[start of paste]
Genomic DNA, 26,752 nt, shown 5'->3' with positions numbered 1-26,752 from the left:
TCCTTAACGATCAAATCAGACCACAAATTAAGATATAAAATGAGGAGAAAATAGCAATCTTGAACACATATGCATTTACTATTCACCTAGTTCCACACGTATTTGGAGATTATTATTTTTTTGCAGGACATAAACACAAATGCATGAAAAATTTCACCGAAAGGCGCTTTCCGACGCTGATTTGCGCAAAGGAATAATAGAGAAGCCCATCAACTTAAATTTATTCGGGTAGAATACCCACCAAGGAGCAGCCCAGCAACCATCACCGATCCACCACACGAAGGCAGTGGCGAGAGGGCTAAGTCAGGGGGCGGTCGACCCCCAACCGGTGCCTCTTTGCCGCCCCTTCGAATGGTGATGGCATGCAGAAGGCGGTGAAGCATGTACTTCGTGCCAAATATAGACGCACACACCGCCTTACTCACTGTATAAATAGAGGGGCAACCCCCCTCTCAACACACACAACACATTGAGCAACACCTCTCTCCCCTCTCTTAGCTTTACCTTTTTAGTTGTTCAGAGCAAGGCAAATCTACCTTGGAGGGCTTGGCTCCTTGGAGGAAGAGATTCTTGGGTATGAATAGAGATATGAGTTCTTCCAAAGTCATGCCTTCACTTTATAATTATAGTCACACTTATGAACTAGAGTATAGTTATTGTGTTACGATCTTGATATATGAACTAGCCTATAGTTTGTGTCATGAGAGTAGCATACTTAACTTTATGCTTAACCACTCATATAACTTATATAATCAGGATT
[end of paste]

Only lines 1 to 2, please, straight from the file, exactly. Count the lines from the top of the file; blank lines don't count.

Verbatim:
Genomic DNA, 26,752 nt, shown 5'->3' with positions numbered 1-26,752 from the left:
TCCTTAACGATCAAATCAGACCACAAATTAAGATATAAAATGAGGAGAAAATAGCAATCTTGAACACATATGCATTTACTATTCACCTAGTTCCACACGTATTTGGAGATTATTATTTTTTTGCAGGACATAAACACAAATGCATGAAAAATTTCACCGAAAGGCGCTTTCCGACGCTGATTTGCGCAAAGGAATAATAGAGAAGCCCATCAACTTAAATTTATTCGGGTAGAATACCCACCAAGGAGCAGCCCAGCAACCATCACCGATCCACCACACGAAGGCAGTGGCGAGAGGGCTAAGTCAGGGGGCGGTCGACCCCCAACCGGTGCCTCTTTGCCGCCCCTTCGAATGGTGATGGCATGCAGAAGGCGGTGAAGCATGTACTTCGTGCCAAATATAGACGCACACACCGCCTTACTCACTGTATAAATAGAGGGGCAACCCCCCTCTCAACACACACAACACATTGAGCAACACCTCTCTCCCCTCTCTTAGCTTTACCTTTTTAGTTGTTCAGAGCAAGGCAAATCTACCTTGGAGGGCTTGGCTCCTTGGAGGAAGAGATTCTTGGGTATGAATAGAGATATGAGTTCTTCCAAAGTCATGCCTTCACTTTATAATTATAGTCACACTTATGAACTAGAGTATAGTTATTGTGTTACGATCTTGATATATGAACTAGCCTATAGTTTGTGTCATGAGAGTAGCATACTTAACTTTATGCTTAACCACTCATATAACTTATATAATCAGGATT